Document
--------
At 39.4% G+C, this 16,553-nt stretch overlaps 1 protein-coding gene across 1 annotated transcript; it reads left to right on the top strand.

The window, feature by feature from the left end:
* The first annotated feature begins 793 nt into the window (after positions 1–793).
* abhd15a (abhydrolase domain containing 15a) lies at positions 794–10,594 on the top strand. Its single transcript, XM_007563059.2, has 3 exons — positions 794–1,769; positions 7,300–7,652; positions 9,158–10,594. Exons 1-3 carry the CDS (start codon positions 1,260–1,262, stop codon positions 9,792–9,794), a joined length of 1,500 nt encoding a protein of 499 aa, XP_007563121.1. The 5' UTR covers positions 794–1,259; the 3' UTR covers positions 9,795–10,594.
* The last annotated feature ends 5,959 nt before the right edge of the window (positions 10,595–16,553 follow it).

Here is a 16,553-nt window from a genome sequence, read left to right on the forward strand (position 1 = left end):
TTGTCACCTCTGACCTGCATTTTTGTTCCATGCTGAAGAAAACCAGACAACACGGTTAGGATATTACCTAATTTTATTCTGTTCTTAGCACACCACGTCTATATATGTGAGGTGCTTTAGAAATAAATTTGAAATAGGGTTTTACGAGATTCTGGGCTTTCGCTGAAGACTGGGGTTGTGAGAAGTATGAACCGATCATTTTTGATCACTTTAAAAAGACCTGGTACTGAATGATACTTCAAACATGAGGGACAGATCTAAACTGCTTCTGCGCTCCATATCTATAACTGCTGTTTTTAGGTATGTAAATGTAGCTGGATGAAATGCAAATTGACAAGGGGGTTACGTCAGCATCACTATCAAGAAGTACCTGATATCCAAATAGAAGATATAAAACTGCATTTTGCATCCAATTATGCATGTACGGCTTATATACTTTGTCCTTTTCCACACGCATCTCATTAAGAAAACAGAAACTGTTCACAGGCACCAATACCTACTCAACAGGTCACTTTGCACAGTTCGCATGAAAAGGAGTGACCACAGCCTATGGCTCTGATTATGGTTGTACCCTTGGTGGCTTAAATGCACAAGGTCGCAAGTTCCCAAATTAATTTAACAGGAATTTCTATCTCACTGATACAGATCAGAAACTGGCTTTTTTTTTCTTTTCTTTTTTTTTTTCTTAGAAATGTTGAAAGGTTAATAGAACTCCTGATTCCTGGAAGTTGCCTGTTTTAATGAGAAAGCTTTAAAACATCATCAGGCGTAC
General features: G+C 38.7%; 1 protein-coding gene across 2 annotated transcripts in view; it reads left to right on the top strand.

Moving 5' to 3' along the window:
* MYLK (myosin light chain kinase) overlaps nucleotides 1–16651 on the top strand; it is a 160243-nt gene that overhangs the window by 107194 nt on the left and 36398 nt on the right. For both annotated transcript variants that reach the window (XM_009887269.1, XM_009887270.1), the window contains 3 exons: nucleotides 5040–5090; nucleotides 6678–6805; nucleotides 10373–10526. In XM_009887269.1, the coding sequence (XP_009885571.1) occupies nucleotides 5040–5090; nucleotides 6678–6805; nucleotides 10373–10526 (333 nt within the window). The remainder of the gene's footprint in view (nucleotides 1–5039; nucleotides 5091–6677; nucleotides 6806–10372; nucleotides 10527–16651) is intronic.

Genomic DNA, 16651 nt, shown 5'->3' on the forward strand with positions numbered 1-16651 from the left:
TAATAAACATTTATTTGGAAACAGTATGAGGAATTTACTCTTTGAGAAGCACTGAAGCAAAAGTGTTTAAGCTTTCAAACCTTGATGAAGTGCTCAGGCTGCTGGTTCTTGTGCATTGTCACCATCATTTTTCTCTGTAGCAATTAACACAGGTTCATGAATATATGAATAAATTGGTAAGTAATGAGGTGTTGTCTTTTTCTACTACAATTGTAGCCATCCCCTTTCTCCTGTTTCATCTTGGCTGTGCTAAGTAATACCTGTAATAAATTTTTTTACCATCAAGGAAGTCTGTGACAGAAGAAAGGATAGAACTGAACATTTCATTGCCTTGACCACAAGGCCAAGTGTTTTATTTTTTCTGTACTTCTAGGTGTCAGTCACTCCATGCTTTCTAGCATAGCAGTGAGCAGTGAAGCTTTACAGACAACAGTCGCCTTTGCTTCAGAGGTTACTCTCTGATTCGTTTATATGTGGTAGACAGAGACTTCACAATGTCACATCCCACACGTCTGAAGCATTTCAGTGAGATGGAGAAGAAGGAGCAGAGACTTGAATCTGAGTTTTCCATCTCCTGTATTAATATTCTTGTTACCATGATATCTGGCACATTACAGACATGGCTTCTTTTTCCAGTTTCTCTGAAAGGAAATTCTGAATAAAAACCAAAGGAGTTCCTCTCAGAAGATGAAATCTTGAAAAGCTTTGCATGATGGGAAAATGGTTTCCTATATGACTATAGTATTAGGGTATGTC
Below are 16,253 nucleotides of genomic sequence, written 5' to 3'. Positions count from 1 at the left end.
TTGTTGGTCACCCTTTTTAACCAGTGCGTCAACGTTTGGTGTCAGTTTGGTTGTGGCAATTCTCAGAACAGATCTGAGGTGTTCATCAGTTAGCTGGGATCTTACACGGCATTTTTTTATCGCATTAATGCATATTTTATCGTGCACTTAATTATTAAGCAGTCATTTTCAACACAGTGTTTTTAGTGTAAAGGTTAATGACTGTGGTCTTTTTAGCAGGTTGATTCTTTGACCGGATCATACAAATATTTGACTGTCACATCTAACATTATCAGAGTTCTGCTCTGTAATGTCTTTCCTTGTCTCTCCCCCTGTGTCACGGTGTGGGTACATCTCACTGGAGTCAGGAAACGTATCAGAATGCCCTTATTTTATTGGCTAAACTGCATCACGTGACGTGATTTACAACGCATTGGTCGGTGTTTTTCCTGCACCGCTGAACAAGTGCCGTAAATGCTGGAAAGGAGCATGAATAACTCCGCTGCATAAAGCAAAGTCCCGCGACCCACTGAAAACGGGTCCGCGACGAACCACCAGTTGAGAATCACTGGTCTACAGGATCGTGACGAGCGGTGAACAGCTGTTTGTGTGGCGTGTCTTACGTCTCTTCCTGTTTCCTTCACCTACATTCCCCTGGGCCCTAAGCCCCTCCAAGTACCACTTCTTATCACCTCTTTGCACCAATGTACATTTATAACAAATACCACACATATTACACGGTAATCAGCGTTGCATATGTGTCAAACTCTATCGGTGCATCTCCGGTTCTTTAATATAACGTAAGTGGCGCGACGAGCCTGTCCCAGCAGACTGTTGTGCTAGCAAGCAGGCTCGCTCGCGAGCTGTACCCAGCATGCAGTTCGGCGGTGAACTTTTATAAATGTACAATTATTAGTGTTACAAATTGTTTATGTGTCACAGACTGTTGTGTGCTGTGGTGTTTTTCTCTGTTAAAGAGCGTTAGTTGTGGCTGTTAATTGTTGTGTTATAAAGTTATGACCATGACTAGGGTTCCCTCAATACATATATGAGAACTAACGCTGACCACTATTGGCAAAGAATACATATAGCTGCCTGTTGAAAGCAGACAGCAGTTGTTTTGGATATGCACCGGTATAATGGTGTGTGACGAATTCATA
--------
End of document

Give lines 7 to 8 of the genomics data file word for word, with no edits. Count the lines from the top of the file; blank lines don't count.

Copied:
TTGTCACCTCTGACCTGCATTTTTGTTCCATGCTGAAGAAAACCAGACAACACGGTTAGGATATTACCTAATTTTATTCTGTTCTTAGCACACCACGTCTATATATGTGAGGTGCTTTAGAAATAAATTTGAAATAGGGTTTTACGAGATTCTGGGCTTTCGCTGAAGACTGGGGTTGTGAGAAGTATGAACCGATCATTTTTGATCACTTTAAAAAGACCTGGTACTGAATGATACTTCAAACATGAGGGACAGATCTAAACTGCTTCTGCGCTCCATATCTATAACTGCTGTTTTTAGGTATGTAAATGTAGCTGGATGAAATGCAAATTGACAAGGGGGTTACGTCAGCATCACTATCAAGAAGTACCTGATATCCAAATAGAAGATATAAAACTGCATTTTGCATCCAATTATGCATGTACGGCTTATATACTTTGTCCTTTTCCACACGCATCTCATTAAGAAAACAGAAACTGTTCACAGGCACCAATACCTACTCAACAGGTCACTTTGCACAGTTCGCATGAAAAGGAGTGACCACAGCCTATGGCTCTGATTATGGTTGTACCCTTGGTGGCTTAAATGCACAAGGTCGCAAGTTCCCAAATTAATTTAACAGGAATTTCTATCTCACTGATACAGATCAGAAACTGGCTTTTTTTTTCTTTTCTTTTTTTTTTTCTTAGAAATGTTGAAAGGTTAATAGAACTCCTGATTCCTGGAAGTTGCCTGTTTTAATGAGAAAGCTTTAAAACATCATCAGGCGTAC
General features: G+C 38.7%; 1 protein-coding gene across 2 annotated transcripts in view; it reads left to right on the top strand.